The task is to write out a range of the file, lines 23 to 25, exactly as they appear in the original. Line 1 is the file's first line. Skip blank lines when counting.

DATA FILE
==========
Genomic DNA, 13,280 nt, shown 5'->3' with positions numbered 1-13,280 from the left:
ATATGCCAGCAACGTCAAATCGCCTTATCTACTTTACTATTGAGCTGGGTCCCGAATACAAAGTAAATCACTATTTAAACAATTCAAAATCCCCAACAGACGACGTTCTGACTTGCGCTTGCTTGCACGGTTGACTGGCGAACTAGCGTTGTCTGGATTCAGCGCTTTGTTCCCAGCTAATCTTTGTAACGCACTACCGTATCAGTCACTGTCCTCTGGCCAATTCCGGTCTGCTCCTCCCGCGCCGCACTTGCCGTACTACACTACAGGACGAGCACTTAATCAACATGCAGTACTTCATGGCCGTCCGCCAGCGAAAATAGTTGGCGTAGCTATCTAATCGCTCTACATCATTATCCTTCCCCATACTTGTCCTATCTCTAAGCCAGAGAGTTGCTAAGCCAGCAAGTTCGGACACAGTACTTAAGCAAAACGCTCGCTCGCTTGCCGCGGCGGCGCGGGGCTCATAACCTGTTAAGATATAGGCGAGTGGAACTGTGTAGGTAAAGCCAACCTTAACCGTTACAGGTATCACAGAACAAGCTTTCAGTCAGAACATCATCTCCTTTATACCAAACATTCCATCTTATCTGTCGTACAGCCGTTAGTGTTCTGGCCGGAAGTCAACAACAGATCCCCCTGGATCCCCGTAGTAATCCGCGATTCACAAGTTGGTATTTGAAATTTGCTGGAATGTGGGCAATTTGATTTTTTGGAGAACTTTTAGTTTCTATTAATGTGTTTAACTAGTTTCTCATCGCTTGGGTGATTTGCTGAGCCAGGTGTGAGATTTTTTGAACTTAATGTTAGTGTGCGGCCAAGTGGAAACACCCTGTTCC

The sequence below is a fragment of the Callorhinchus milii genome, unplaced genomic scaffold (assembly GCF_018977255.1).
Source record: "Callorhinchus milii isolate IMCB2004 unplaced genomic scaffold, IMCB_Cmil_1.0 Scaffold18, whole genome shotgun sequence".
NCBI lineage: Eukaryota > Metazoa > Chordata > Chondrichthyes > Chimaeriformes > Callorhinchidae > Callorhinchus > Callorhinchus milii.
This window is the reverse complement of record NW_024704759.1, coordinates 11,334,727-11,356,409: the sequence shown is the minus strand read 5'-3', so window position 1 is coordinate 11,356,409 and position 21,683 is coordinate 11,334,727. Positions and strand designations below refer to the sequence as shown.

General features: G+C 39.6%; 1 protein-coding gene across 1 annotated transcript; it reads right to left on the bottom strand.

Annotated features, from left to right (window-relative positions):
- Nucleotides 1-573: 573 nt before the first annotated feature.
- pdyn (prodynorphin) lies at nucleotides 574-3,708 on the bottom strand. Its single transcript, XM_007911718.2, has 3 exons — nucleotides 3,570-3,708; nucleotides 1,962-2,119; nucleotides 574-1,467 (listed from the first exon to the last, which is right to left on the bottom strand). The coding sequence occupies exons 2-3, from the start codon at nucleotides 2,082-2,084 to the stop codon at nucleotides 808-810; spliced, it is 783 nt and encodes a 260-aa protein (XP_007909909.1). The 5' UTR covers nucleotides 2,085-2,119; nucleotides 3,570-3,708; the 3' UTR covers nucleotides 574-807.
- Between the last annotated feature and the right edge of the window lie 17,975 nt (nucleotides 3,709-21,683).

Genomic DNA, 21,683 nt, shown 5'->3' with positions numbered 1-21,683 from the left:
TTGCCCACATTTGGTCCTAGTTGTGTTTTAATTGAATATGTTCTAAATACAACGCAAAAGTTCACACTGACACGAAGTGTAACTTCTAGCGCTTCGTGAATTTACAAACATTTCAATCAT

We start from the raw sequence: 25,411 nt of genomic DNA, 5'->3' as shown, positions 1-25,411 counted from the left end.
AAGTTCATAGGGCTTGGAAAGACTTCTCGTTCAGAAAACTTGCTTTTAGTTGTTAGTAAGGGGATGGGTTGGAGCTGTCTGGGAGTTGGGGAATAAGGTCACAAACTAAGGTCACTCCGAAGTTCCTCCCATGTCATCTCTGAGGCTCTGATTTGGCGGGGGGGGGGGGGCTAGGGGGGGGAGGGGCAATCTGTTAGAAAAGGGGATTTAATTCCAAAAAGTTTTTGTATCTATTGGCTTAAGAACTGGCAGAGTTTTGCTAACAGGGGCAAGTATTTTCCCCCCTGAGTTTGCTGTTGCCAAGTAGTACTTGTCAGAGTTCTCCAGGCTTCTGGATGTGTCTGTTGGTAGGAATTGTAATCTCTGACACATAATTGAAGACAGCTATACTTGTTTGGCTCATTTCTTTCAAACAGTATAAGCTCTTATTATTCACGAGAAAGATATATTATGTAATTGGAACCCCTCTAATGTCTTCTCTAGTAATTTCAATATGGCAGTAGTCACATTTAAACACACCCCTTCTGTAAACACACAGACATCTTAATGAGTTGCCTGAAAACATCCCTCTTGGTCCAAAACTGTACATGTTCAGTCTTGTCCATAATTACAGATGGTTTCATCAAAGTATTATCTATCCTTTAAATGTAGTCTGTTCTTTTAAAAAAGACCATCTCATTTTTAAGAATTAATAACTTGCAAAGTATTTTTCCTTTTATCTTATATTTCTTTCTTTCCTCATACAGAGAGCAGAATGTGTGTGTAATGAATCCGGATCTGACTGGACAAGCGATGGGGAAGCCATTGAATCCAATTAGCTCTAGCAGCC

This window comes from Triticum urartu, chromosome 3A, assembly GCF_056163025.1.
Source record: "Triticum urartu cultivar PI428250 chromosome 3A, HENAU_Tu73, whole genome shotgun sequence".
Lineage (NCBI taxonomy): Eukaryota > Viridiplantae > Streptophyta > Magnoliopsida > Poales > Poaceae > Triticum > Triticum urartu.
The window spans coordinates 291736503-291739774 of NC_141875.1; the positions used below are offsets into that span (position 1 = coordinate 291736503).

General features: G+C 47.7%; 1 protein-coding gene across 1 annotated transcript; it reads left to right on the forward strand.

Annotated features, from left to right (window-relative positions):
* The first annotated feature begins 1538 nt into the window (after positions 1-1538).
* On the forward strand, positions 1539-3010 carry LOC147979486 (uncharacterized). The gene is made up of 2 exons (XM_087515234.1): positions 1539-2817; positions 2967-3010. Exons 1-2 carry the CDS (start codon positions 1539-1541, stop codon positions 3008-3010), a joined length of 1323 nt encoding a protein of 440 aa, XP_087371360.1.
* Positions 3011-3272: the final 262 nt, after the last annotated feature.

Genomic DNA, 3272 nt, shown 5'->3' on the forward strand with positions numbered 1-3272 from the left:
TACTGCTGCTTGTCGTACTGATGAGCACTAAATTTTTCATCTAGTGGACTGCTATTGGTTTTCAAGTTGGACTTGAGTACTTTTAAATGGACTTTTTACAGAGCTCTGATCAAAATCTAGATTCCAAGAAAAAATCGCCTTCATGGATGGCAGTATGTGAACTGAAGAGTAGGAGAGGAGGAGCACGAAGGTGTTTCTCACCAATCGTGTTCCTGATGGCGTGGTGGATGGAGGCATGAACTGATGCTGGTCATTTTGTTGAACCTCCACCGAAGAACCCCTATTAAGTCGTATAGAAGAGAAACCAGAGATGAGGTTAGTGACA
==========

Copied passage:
* On the forward strand, positions 1539-3010 carry LOC147979486 (uncharacterized). The gene is made up of 2 exons (XM_087515234.1): positions 1539-2817; positions 2967-3010. Exons 1-2 carry the CDS (start codon positions 1539-1541, stop codon positions 3008-3010), a joined length of 1323 nt encoding a protein of 440 aa, XP_087371360.1.
* Positions 3011-3272: the final 262 nt, after the last annotated feature.

Genomic DNA, 3272 nt, shown 5'->3' on the forward strand with positions numbered 1-3272 from the left: